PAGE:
Most of us will laugh at a good joke, but we also laugh when we are not actually amused. Fake chuckles are common in social situations—such as during an important interview or a promising first date.
In a 2013 study, [Carolyn McGettigan, a cognitive neuroscientist at Royal Holloway, University of London,] and her colleagues scanned the brains of 21 participants while they passively listened to clips of laughter elicited by funny YouTube videos or produced on command (with instructions to sound as natural as possible). Subjects whose medial prefrontal cortex “lit up” more when hearing the posed laughter were better at detecting whether laughs were genuine or not in a subsequent test.
In a follow-up study in 2016, McGettigan and her colleagues recruited a fresh set of participants to rate the laugh tracks on various qualities, such as authenticity and positivity. They found that…both types of laughter engaged the auditory cortices, although activity in these brain regions increased as the laughs became happier, more energetic and more authentic.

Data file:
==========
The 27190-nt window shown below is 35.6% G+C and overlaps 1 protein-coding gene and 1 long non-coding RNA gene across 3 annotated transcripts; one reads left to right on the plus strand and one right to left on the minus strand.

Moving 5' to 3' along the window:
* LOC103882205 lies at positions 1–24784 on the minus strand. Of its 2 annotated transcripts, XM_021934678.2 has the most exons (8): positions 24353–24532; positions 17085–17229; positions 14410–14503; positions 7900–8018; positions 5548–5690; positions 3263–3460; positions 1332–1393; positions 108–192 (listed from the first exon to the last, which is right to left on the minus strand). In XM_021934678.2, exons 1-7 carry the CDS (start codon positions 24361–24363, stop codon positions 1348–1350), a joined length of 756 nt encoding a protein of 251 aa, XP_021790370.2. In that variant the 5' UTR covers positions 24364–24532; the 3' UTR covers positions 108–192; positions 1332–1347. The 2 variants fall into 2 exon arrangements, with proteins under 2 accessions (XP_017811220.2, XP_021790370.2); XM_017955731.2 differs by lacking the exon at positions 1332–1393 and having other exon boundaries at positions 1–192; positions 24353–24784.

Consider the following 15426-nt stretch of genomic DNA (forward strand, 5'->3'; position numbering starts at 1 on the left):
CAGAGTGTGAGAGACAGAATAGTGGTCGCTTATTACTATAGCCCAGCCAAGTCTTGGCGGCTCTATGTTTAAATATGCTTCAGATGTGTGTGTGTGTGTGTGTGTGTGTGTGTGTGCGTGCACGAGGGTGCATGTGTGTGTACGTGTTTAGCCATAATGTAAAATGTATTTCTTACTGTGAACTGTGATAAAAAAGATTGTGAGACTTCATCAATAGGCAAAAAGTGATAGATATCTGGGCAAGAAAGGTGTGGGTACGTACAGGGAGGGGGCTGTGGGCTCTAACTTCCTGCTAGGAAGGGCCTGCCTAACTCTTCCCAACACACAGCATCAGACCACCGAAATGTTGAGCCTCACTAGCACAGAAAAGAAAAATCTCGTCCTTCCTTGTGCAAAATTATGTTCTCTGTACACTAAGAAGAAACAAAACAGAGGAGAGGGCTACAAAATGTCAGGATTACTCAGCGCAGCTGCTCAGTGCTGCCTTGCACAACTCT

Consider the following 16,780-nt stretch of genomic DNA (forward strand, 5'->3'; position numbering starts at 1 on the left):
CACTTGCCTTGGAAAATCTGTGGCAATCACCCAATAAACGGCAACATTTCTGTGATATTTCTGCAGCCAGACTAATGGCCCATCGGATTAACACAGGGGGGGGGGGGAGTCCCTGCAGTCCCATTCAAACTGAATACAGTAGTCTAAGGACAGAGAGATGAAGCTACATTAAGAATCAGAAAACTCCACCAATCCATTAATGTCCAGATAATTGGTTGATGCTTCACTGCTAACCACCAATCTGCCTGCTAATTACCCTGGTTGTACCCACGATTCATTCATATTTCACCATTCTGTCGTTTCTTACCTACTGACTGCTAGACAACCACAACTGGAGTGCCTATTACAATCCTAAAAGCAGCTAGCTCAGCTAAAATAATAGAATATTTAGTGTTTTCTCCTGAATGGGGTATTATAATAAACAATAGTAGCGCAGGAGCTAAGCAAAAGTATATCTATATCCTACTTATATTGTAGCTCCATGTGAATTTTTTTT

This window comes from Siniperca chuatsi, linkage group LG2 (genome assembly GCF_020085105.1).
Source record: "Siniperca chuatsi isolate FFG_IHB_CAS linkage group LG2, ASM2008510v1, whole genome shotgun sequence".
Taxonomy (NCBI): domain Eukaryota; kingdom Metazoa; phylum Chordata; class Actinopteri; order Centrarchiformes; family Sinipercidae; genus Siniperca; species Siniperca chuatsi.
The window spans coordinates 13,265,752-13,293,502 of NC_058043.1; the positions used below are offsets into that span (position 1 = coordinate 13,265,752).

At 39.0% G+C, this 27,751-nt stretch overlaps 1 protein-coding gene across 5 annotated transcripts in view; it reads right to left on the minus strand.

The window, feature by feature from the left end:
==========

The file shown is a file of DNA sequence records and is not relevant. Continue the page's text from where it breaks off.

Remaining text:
“It doesn’t look like the brain is really working that hard to classify laughs as much as it’s working to figure out the vocalizer’s intention,” says Greg Bryant, a cognitive scientist at the University of California, Los Angeles.
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